Glen J. Culler
2000 Seymour Cray Award Recipient
“For pioneering contributions to the foundation and practice of high performance computing in array and very long instruction word (VLIW) processing especially for use in interactive scientific exploration”
Glen Jacob Culler (July 7, 1927 - May 3, 2003) was a professor of electrical engineering and an important early innovator in the development of the Internet. Culler joined the University of California, Santa Barbara (UCSB) mathematics faculty in 1959 and helped put the campus in the forefront of what would become the field of computer science. He later served as director of the UCSB Computer Center and professor in the College of Engineering and extended his revolutionary view of the role of computers to include their use in the classroom. He left UCSB to work in industry and establish his own company, called Culler-Harrison, in 1969. Culler-Harrison became CHI Systems, and later, Culler Scientific.
Culler was the developer of the Culler-Fried Online System, one of the first interactive computer systems in the mid-1960 era. This was the first system to make use of a storage oscilloscope as a means of presenting graphical information, and provided an innovative means of presentation and teaching of mathematical concepts. One of the first object oriented approaches to computing, the system provided a set of operators (e.g., add, subtract, display, multiply, sin, exp) on a predefined set of mathematical objects: scalars, vectors, arrays, and matrices. Culler's online system was chosen by ARPA to be one of the first four nodes on the original ARPANET in 1969, and with the University of California, Los Angeles (UCLA), participated in the first exchange of packets of data transmitted in the nascent Internet.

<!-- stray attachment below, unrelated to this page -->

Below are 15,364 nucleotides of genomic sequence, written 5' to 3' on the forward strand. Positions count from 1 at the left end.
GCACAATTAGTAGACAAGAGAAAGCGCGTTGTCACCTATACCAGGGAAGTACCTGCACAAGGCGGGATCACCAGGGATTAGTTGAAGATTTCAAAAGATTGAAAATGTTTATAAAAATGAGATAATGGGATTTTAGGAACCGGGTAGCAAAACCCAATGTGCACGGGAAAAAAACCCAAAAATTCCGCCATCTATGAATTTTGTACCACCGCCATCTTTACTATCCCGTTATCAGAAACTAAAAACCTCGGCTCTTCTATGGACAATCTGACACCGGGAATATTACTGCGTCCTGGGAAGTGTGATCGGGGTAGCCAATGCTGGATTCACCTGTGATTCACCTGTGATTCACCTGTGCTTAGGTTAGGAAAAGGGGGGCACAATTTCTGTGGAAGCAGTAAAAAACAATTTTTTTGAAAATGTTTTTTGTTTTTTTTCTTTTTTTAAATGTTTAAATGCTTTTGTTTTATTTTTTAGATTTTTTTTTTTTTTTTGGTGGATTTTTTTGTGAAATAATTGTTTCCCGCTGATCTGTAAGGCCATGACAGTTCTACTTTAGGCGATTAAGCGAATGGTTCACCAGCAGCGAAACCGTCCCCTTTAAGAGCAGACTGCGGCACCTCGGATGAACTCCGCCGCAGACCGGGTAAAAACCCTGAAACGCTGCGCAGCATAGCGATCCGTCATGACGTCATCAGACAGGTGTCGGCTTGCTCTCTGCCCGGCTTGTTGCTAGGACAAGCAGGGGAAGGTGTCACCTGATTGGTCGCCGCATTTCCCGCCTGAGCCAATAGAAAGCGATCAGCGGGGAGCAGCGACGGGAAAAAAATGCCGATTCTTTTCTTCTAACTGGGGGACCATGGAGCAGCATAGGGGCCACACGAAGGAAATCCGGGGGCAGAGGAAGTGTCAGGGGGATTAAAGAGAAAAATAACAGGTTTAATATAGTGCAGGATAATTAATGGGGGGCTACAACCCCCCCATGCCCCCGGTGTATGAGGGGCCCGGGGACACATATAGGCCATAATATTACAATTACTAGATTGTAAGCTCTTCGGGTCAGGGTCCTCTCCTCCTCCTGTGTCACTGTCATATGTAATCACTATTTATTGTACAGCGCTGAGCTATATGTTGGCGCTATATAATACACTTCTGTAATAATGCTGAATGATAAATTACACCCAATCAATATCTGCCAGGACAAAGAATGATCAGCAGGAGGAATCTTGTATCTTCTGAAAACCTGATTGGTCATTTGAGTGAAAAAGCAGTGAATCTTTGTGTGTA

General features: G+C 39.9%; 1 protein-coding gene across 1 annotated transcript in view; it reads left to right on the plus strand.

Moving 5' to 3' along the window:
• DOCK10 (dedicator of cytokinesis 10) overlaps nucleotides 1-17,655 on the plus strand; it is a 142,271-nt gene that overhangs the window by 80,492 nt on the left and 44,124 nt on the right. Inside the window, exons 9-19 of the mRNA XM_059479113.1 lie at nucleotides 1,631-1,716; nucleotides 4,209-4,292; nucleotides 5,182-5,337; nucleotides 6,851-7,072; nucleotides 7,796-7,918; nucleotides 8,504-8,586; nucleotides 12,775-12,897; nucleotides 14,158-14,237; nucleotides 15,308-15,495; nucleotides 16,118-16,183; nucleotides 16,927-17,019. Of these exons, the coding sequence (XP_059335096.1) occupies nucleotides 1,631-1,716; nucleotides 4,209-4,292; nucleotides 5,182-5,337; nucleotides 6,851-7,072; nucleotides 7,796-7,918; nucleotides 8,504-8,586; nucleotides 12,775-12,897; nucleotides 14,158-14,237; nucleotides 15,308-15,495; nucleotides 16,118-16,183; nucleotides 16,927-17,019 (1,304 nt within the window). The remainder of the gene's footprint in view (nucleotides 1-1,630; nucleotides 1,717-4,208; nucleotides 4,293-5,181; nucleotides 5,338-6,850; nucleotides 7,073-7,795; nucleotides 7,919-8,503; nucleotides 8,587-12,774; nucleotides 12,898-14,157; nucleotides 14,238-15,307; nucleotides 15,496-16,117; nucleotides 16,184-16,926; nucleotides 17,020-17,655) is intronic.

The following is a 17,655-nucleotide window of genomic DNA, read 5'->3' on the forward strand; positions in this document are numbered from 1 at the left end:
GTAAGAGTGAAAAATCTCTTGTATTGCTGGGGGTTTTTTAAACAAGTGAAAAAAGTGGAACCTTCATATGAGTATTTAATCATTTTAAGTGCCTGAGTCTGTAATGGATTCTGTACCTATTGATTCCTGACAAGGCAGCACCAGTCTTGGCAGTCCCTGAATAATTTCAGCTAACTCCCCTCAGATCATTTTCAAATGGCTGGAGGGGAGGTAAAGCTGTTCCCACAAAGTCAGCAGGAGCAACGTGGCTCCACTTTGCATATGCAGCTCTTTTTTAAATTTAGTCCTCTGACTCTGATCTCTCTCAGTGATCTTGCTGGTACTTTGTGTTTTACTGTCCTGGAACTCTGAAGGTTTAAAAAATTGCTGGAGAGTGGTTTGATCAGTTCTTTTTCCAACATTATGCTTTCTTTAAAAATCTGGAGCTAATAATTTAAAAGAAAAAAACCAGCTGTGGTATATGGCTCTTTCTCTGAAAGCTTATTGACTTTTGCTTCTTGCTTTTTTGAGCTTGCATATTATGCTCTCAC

Culler returned to UCSB as an adjunct professor from 1982 through 1984. Over 25 companies in Santa Barbara were spun out of Culler’s work and the College of Engineering’s Computer Research Laboratory
In 2000, President of the United States Bill Clinton awarded Culler the National Medal of Technology for his "pioneering innovations in multiple branches of computing, including early efforts in digital speech processing, invention of the first on-line system for interactive graphical mathematics computing, and pioneering work on the ARPAnet."